And now to my questions and answers. Firstly, when you began to guide, teach and lead others in dance, how aware were you of any dance teaching that you had received?

During a workshop a particular phrase from a teacher, or an activity, may become anchored in my memory with an experience or insight that feeds my own dance practice. In the weeks following I may, as I dance, recall the phrase or re-visit the activity, finding that it enlivens or attunes my practice. Performance writer Susan Melrose (3) might characterise my re-use in terms of an 'enabling metaphor' in which I've carried over into my practice, as an enabling element, what was offered to me. Although it's all too probable that I don't use the phrase or activity quite as the workshop artist did, my muddled or misremembered version may nonetheless be valuable to me as a somatic trigger. I recently heard dance artist Eva Karczag describing how specific she is in her language when teaching somatic approaches to dance (4). She recognised that her use of words was vital as it enabled her to generate an experience for a student that was embodied rather than mimicked. I wonder what the implications are for artist-to-artist acknowledgment if, say, when I come to teach I draw upon inaccurate yet enabling experiences.

From this comes a related question: Can you trace in your teaching a sense of adaptation, inheritance or re-working of other people's approach or teaching that you yourself valued?

When I began dancing in a field with other parents and children on World Dance Day, I'd planned to start from quiet, exploratory activities to ground and awaken sensation. Using scores for moving along the riverbank or between trees, I was aware of my ongoing training with Helen Poynor in outdoor environments. Faced with the excited energies of children, aged 2 and upwards and scattering busily throughout the field, I swiftly modulated those scores. An exuberant approach seemed more effective; by drawing on parenting and improvising skills to follow children's ideas with gusto, the event could be swept along by raw enthusiasm. It was when we were 'joining up trees' - that is, holding hands to make lines that rippled from tree to tree - that I recognised it as a daisy chain, and remembered Rosemary Lee talking to me years earlier about spontaneous folk dances. I'd not realised until that moment how profoundly my approach to this project had been inspired by watching her make Passage (2001), a project that grew from the lively experience of workshops with thirteen dancers of different ages (5). In making Passage, Lee used workshop tasks that she has consistently returned to over the years when working with groups. One of these was 'body parts chasing,' in which a focus is placed on various part of the body to pull you through space. Doran George referred to what sounded like a comparable task in the autumn 2009 issue of Animated (6). This got me thinking about tasks that run and run, and wondering how much might be gained if dance practitioners shared their top five activities: reliable favourites, activities for getting out of a tight corner, tasks to wake a room up after lunch (7).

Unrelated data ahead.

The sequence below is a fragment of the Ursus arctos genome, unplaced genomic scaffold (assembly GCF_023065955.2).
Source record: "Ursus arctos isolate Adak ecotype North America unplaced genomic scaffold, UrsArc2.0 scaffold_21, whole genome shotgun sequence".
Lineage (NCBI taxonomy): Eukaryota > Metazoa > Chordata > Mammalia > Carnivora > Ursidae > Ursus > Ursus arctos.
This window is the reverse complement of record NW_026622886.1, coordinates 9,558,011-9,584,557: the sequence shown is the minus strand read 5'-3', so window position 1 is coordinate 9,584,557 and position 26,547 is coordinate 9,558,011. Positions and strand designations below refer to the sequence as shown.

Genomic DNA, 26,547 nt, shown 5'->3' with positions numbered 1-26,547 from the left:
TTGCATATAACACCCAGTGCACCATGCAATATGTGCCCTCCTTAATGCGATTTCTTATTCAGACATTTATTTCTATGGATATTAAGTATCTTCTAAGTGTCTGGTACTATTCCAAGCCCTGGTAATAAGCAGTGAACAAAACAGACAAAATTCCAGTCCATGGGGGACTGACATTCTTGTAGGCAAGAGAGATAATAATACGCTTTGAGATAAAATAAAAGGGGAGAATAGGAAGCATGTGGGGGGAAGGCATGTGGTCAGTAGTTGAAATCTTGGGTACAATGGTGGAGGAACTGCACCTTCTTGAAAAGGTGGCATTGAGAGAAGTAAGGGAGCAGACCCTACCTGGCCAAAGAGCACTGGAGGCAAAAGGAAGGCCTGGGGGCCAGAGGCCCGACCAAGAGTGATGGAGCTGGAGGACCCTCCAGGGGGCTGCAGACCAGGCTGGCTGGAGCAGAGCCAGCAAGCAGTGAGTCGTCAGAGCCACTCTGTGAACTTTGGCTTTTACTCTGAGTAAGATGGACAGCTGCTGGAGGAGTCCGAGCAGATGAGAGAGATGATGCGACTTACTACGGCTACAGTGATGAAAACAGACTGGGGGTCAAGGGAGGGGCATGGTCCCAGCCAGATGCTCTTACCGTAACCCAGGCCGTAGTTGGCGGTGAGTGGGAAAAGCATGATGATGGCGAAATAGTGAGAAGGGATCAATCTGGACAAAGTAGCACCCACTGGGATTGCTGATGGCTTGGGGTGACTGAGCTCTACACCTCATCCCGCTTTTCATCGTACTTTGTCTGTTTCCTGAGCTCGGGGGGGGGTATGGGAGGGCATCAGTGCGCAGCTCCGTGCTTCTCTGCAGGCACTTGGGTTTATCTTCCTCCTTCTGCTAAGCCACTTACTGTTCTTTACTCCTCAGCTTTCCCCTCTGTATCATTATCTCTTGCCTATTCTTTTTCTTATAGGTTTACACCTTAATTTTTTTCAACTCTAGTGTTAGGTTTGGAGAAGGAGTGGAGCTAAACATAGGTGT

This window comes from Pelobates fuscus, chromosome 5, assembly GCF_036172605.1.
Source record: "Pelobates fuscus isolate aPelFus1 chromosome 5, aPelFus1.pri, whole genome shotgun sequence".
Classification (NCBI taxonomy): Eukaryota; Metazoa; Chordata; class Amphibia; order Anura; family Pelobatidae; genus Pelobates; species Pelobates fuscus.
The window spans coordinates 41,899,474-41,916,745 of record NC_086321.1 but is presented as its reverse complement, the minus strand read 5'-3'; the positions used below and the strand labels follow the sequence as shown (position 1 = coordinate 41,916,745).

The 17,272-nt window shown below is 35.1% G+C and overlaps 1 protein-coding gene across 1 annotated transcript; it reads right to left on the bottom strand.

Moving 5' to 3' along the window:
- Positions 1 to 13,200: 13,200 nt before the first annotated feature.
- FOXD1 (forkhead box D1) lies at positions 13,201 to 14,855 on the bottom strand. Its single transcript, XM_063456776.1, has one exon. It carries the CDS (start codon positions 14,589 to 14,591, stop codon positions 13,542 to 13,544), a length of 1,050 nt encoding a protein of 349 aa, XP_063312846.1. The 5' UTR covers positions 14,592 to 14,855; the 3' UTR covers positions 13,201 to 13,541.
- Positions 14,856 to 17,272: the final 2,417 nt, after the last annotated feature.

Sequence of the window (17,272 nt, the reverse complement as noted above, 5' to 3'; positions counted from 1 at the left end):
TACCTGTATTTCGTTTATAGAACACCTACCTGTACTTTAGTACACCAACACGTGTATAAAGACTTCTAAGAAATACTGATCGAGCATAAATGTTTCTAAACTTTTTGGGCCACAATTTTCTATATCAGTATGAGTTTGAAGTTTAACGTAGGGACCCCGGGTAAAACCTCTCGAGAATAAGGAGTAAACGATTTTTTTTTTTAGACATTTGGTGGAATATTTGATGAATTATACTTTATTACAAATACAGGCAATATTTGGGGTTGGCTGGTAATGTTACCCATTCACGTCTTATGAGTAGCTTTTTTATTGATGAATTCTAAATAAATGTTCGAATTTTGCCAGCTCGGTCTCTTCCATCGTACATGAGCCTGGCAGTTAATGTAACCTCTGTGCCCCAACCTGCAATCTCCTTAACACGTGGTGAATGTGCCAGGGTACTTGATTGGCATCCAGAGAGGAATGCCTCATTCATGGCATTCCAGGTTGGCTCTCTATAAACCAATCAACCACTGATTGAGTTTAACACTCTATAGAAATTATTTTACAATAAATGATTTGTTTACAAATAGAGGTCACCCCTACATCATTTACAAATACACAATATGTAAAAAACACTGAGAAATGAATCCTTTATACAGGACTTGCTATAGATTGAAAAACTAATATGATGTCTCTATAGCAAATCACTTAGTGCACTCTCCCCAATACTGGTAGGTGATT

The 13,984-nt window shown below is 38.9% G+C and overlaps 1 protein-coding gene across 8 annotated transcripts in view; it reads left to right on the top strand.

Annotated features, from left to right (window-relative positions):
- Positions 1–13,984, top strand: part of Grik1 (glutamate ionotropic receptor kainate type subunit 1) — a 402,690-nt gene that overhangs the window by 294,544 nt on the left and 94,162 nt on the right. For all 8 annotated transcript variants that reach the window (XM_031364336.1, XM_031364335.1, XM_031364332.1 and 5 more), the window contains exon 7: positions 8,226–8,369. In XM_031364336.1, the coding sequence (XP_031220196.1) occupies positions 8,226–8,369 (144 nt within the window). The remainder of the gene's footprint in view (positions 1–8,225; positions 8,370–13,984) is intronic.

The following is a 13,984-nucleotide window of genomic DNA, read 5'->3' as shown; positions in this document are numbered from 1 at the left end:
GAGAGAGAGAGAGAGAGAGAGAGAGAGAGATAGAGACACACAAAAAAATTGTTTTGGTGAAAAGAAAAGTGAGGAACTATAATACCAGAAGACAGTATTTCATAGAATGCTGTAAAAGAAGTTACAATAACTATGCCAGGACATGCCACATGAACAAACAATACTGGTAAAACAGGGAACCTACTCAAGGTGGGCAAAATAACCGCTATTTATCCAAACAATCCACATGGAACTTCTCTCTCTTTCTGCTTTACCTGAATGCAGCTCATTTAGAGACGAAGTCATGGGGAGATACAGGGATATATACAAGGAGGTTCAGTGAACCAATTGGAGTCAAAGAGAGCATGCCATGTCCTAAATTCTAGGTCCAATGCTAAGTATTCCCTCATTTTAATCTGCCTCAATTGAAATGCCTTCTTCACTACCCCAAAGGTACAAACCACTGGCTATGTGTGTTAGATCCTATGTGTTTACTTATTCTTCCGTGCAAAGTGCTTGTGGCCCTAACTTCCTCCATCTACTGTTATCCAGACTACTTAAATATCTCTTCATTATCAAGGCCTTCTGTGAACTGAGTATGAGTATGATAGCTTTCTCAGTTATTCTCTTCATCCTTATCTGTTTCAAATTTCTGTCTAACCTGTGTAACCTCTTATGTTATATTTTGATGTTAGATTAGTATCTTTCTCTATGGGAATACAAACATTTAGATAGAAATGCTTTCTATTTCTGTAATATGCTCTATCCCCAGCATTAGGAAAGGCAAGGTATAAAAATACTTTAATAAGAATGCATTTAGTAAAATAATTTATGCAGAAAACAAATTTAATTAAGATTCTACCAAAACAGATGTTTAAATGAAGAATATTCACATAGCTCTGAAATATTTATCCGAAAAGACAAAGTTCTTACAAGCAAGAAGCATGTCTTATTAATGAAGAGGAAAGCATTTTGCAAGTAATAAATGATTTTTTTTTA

This leads me to a third question: If you're an experienced dance artist and teacher, are you aware of how your work is received, shifted and revisited in other people's work and teaching? And how do you feel about this? Over to you all.

Niki Pollard died in November 2010 following her courageous years of living with breast cancer. As a testimony to her great spirit and love of dance Niki was still dancing with her friends the week before she died.

  1. Our dance was part of a Dance in Devon project for the Cultural Olympiad, involving simultaneous dances by community groups across the county, linked by the experiences of a workshop with Charlie Morrissey
  2. personal correspondence; publication forthcoming
  3. www.sfmelrose.u-net.com
  4. The Great Divide was a discussion event curated by Joe Moran (Dance Art Foundation), chaired by Professor Sarah Whatley (Coventry University) and involving guest provocateur Lizzie LeQuesne, and participating artists Chris Crickmay, Doran George, Eva Karczag, Sylvia Hallet and Jessica Lerner. The debate took place at the Herbert Gallery in Coventry on Wednesday 24 June 2009 during the Summer Dancing festival (artistic director Katye Coe)
  5. See the Passage pages in Lee's areas of the ResCen website, www.rescen.net
  6. Doran George 'Dancing the unfamiliar'
  7. An Introduction to Community Dance Practice by Diane Amans has some activity lists in its resources sections, for example.

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Animated: Winter 2010